An American flag torn to shreds by Hurricane Florence went viral — with Cambium Networks making the connection

The wind-whipped American flag that acquired viral celebrity as Hurricane Florence came ashore owed its steady webcam streaming to a 56-mile wireless link provided by Cambium Networks.

A video camera on Frying Pan Tower — a Coast Guard light station 34 miles off the coast of North Carolina, out of sight of land — provided some of the first views of the intensifying weather as Hurricane Florence lumbered toward the Carolinas. Streaming video from the webcam trained on the American flag at the tower caught the attention — and the imagination — of tens of thousands of watchers on YouTube, as the flag was lashed by hurricane-force winds and slowly began to shred.

As is the way of things on the internet, in short order, the flag had acquired a name — Kevin — an unofficial Twitter handle and a viral following.

The flag, said Frying Pan Tower part-owner and operator Richard Neal, “took on his own life, his own name,” with tens of thousands of watchers checking in during the long, first night of the storm to see if the flag was still there. “It really tugged at many people’s hearts, in ways that I never expected. … It’s been magic. We’ve loved it.”

Neal has since taken the flag down and delivered it to the American Red Cross, to be auctioned with the proceeds going to hurricane relief efforts.

Scott Imhoff, SVP of product management at Cambium Networks, said that about 35 miles of the 56-mile link to Frying Pan Tower are over water. The link was set up for communications at Frying Pan Tower, not for the hurricane specifically — but the placement was fortuitous for weather-watchers.

“It was pretty cool in providing real-time visibility to the storm as it came ashore,” Imhoff said. “It really showed you the strength of that storm.”

Imhoff said that there are two major challenges for such a long-distance link: the physical environment of the radio, and the radio frequency path. The link operates in 4.9-5.9 GHz spectrum and utilizes Cambium’s PTP 650 OFDM-based radio for data transport. Imhoff said that while Cambium doesn’t test its equipment specifically for hurricane-readiness, it does test its radios and brackets to very high wind-load standards to withstand the high winds that are common conditions at the top of radio towers. The PTP 650 is also rated for weather resistance to blowing water.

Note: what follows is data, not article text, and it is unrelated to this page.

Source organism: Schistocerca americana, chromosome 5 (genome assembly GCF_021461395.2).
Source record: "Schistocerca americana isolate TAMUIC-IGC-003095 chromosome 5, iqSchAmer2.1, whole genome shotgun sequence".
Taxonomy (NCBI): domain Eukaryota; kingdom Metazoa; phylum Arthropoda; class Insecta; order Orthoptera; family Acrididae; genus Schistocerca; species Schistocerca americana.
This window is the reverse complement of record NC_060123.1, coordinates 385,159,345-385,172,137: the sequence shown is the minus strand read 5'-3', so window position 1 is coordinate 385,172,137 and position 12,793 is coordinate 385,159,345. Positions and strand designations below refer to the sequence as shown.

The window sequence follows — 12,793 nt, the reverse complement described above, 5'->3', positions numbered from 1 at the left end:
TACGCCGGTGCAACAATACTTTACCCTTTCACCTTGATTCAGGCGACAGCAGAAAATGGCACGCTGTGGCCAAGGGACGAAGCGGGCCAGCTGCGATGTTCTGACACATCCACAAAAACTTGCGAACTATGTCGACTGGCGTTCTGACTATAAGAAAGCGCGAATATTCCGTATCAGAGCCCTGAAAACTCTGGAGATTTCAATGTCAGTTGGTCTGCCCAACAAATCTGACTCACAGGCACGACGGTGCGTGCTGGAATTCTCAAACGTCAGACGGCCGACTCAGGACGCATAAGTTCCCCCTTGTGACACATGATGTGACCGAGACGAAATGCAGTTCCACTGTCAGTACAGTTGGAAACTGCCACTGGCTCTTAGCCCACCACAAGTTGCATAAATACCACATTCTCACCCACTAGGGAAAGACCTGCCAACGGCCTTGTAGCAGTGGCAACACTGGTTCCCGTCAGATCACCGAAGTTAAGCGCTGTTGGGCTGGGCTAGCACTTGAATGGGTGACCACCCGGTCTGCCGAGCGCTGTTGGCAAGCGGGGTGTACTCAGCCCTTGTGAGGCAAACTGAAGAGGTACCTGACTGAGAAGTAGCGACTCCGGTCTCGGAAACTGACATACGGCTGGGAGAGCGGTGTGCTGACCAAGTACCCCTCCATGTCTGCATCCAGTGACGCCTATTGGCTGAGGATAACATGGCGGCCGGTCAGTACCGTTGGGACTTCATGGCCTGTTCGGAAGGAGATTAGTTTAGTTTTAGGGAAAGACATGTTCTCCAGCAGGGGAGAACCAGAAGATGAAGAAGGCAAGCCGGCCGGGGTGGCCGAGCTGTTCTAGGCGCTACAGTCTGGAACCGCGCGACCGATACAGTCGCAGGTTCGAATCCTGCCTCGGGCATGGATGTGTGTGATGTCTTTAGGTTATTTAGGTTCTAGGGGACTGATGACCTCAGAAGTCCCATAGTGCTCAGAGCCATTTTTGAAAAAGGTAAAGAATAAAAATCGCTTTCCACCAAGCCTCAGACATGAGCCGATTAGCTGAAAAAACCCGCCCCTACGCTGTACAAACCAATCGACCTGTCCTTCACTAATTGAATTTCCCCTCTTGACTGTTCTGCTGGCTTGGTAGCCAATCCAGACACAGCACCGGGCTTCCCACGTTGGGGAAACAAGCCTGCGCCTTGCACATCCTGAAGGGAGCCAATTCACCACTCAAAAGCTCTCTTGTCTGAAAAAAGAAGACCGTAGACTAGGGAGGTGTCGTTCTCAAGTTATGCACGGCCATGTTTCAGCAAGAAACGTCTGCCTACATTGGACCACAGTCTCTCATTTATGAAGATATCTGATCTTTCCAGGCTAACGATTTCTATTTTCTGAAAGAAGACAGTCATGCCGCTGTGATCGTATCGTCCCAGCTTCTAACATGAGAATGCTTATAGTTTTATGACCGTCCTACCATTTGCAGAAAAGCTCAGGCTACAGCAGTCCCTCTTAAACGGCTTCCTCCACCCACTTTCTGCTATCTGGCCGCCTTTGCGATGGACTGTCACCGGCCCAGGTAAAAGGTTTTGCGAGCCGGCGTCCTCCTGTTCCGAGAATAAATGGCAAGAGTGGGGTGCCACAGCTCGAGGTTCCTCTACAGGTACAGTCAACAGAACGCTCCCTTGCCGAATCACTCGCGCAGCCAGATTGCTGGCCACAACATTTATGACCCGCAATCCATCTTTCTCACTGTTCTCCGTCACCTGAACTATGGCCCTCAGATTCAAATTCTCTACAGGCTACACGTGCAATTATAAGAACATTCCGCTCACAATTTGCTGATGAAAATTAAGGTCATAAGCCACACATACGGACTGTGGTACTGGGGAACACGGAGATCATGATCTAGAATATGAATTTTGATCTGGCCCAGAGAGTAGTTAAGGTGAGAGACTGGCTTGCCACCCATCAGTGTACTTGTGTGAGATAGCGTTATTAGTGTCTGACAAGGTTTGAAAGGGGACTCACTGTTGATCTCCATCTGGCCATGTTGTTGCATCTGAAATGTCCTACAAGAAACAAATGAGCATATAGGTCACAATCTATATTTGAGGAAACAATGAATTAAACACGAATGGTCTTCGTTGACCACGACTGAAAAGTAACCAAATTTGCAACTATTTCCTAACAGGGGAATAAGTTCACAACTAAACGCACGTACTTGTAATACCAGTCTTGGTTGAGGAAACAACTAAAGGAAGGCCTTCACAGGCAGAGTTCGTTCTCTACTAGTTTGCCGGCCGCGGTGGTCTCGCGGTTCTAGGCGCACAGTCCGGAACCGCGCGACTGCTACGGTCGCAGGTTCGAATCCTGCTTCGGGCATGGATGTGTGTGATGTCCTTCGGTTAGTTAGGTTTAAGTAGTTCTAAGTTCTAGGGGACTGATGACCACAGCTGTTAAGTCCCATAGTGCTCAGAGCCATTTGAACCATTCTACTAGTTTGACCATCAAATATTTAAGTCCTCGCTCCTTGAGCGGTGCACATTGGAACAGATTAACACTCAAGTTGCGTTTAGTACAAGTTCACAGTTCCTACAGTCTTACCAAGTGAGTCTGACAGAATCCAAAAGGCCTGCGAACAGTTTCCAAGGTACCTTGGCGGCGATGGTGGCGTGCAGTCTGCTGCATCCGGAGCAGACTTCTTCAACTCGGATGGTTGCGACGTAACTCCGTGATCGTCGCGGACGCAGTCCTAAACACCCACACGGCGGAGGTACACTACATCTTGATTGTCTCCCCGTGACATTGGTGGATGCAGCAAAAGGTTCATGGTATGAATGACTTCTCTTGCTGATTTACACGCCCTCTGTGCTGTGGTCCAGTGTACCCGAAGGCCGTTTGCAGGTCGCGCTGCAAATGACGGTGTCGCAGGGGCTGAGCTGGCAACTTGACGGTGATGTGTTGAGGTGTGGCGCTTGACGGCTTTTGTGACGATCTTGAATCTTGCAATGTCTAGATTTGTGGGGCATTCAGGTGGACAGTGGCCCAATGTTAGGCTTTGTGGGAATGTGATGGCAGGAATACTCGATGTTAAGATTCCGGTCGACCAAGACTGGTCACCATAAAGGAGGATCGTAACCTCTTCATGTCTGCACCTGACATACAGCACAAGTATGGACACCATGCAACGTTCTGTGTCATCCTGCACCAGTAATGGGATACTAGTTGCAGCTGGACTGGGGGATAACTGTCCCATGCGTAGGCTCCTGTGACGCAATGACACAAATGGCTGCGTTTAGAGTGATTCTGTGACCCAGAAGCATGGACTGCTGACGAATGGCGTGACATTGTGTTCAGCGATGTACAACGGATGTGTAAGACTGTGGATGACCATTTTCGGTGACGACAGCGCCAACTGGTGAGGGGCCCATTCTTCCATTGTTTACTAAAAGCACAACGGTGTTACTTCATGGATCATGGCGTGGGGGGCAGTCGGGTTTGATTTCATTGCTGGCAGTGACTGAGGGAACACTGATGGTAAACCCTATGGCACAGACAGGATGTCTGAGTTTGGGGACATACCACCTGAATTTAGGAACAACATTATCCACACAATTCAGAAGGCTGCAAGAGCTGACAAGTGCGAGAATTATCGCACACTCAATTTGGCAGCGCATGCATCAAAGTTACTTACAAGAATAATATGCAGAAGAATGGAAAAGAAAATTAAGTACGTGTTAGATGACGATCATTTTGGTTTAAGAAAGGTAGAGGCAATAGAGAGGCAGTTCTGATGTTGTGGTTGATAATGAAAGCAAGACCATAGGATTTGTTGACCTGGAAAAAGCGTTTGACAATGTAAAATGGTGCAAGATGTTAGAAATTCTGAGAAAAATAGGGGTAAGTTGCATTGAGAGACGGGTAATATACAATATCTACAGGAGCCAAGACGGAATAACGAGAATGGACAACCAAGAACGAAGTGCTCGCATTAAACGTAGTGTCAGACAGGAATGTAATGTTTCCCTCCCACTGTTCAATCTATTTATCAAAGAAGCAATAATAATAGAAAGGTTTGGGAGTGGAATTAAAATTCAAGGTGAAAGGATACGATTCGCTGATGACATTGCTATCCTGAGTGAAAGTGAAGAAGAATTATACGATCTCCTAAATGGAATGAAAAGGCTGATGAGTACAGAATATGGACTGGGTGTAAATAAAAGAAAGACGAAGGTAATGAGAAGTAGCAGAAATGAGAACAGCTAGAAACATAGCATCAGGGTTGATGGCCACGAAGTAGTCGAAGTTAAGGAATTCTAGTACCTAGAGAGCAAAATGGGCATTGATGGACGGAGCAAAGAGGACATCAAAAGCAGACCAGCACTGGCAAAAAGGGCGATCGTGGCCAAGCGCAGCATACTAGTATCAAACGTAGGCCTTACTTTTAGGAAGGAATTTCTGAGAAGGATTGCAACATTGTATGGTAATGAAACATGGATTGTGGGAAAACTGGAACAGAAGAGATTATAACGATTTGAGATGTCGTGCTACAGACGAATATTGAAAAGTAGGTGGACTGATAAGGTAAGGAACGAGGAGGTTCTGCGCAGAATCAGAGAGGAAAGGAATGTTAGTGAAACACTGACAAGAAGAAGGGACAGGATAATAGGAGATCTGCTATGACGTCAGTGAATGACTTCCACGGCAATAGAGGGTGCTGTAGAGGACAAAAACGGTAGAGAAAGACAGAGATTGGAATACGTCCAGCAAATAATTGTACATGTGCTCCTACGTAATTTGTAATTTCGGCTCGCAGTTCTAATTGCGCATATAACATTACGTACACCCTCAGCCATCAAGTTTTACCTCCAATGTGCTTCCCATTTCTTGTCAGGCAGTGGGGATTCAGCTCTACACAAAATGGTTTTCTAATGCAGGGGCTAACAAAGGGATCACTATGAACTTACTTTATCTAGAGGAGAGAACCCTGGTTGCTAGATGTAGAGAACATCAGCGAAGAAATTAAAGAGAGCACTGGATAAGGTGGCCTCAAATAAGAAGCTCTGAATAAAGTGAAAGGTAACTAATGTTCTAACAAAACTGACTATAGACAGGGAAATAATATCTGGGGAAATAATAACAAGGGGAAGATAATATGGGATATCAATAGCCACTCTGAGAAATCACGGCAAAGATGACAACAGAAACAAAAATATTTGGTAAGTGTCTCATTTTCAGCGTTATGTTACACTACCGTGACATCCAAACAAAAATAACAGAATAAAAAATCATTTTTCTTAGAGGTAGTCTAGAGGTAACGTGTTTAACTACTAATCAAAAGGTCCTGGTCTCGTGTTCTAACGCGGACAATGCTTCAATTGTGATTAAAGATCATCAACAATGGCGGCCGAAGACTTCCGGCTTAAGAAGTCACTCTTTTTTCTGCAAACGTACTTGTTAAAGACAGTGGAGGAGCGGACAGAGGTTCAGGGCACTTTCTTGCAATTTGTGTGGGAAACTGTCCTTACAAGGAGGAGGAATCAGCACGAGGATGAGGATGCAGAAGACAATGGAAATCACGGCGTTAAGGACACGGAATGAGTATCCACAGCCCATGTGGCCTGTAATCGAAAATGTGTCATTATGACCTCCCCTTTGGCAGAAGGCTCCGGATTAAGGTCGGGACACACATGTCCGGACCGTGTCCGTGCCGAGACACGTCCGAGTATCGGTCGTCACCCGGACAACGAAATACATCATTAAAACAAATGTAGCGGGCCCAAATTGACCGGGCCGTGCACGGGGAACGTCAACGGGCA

For the RF link itself, he noted, “going across water of any kind is fairly difficult for RF” — much less in hurricane conditions. Cambium designs its equipment to be able to leverage multiple possible RF paths and the radio utilized dynamic spectrum optimization to select different carriers out of 1,024 possible sub-carriers to maintain the link, Imhoff said.

The wireless link held strong during the hurricane, and continues to — but the cam is currently offline due to flooding of the internet service provider that connects the inland TV tower, according to Neal.

Frying Pan Tower was built in the early 1960s, before the advent of GPS and other modern navigation. It picked up the name Frying Pan Tower because it was situated at the end of a shoal that mariners thought was shaped like the handle of a frying pan, Neal said. The tower, which is now a bed and breakfast, is equipped with solar panels for power. Neal said that the Frying Pan Tower webcams — there are several, sponsored by multimedia organization Explore, both above and below the waterline — are primarily educational, to allow far-off observers such as school children to view the abundant fish in the area.

As he sought the ability to connect the remote tower, Neal said, the initial reaction he got from engineers was: “’56 miles? Are you out of your mind?'” But eventually, he said, some space was donated on an inland TV tower for the other end of the link, and that equipment — placed at 1,320 feet in elevation — enables the tower to stay connected. At the tower itself, Neal said, there were challenges such as how to hang the camera off pipes and how to keep cable connectors from being blown off in the sea winds.

Neal, who described himself as a computing nerd, said that in his own experience, both hardware and software have to be of high quality in order for technology to work.

“With the Cambium radio, one of the things they offer is the capability of good hardware and really good software to dial it in, to figure out the best signal we can get,” he said. “We’ve been very pleased with that.”


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